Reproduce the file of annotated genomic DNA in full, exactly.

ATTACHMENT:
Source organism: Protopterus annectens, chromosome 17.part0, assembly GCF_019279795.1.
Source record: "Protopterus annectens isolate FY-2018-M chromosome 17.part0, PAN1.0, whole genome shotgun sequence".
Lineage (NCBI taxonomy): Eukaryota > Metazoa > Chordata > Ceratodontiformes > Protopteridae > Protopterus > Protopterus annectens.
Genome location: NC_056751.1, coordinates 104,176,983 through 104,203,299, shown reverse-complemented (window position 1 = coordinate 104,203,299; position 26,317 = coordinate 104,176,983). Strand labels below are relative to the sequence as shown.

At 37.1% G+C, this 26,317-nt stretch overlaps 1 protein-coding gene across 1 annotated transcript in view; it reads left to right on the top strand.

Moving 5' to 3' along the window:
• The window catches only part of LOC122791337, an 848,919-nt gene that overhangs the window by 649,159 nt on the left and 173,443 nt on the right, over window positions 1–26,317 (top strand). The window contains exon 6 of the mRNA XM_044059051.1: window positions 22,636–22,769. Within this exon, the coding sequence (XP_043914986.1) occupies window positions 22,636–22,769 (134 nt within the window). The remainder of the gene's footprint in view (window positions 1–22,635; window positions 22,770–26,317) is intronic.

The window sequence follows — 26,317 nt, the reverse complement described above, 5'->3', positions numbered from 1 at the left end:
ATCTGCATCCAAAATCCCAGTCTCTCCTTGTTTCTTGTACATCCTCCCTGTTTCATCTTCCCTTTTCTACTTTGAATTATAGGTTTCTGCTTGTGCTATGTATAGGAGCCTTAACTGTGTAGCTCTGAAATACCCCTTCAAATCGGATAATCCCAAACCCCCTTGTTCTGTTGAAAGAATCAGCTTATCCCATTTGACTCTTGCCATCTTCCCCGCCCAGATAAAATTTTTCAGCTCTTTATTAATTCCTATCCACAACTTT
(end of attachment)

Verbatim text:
Source organism: Protopterus annectens, chromosome 17.part0, assembly GCF_019279795.1.
Source record: "Protopterus annectens isolate FY-2018-M chromosome 17.part0, PAN1.0, whole genome shotgun sequence".
Lineage (NCBI taxonomy): Eukaryota > Metazoa > Chordata > Ceratodontiformes > Protopteridae > Protopterus > Protopterus annectens.
Genome location: NC_056751.1, coordinates 104,176,983 through 104,203,299, shown reverse-complemented (window position 1 = coordinate 104,203,299; position 26,317 = coordinate 104,176,983). Strand labels below are relative to the sequence as shown.

At 37.1% G+C, this 26,317-nt stretch overlaps 1 protein-coding gene across 1 annotated transcript in view; it reads left to right on the top strand.

Moving 5' to 3' along the window:
• The window catches only part of LOC122791337, an 848,919-nt gene that overhangs the window by 649,159 nt on the left and 173,443 nt on the right, over window positions 1–26,317 (top strand). The window contains exon 6 of the mRNA XM_044059051.1: window positions 22,636–22,769. Within this exon, the coding sequence (XP_043914986.1) occupies window positions 22,636–22,769 (134 nt within the window). The remainder of the gene's footprint in view (window positions 1–22,635; window positions 22,770–26,317) is intronic.

The window sequence follows — 26,317 nt, the reverse complement described above, 5'->3', positions numbered from 1 at the left end:
ATCTGCATCCAAAATCCCAGTCTCTCCTTGTTTCTTGTACATCCTCCCTGTTTCATCTTCCCTTTTCTACTTTGAATTATAGGTTTCTGCTTGTGCTATGTATAGGAGCCTTAACTGTGTAGCTCTGAAATACCCCTTCAAATCGGATAATCCCAAACCCCCTTGTTCTGTTGAAAGAATCAGCTTATCCCATTTGACTCTTGCCATCTTCCCCGCCCAGATAAAATTTTTCAGCTCTTTATTAATTCCTATCCACAACTTT